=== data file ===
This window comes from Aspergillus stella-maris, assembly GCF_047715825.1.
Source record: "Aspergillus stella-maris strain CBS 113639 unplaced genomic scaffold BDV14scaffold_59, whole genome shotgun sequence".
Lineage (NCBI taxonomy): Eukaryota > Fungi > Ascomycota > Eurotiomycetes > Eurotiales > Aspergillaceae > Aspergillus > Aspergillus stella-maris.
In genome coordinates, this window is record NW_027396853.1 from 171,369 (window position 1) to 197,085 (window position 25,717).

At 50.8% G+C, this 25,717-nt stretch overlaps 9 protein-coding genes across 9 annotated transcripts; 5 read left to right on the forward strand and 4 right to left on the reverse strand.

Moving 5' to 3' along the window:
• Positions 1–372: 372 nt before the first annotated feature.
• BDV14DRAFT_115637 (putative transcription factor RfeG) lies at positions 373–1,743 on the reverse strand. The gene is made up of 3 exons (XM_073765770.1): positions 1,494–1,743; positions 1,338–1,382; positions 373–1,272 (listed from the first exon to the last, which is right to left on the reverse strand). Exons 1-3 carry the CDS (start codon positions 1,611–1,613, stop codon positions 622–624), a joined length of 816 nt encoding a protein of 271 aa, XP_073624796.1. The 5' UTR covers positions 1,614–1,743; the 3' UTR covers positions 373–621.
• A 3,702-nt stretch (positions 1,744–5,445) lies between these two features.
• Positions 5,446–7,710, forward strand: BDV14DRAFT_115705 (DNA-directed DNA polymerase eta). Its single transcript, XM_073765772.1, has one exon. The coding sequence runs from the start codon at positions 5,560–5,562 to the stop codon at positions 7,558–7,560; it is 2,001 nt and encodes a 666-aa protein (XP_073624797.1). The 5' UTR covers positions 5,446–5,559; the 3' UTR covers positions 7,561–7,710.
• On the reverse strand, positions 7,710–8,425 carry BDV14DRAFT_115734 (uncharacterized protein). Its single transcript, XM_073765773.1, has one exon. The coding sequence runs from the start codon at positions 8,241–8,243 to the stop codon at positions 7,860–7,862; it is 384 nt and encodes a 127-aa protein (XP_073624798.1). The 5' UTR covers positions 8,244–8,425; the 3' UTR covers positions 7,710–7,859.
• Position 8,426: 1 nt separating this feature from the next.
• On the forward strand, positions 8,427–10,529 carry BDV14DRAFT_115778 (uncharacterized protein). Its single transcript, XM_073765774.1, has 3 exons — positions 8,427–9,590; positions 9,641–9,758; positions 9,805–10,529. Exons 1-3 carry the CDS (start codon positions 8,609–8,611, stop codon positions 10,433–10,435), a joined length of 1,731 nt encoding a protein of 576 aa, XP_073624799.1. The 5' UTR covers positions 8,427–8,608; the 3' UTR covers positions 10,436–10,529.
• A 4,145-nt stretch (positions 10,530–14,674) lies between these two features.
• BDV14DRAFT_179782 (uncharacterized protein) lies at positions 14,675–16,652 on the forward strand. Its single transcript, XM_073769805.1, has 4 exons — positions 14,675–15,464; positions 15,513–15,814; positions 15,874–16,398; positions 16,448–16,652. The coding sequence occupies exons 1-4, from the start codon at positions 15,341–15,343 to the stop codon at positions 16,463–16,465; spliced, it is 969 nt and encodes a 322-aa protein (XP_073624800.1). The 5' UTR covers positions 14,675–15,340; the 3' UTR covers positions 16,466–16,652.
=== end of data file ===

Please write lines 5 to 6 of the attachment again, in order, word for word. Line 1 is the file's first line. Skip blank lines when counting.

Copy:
At 50.8% G+C, this 25,717-nt stretch overlaps 9 protein-coding genes across 9 annotated transcripts; 5 read left to right on the forward strand and 4 right to left on the reverse strand.

Moving 5' to 3' along the window: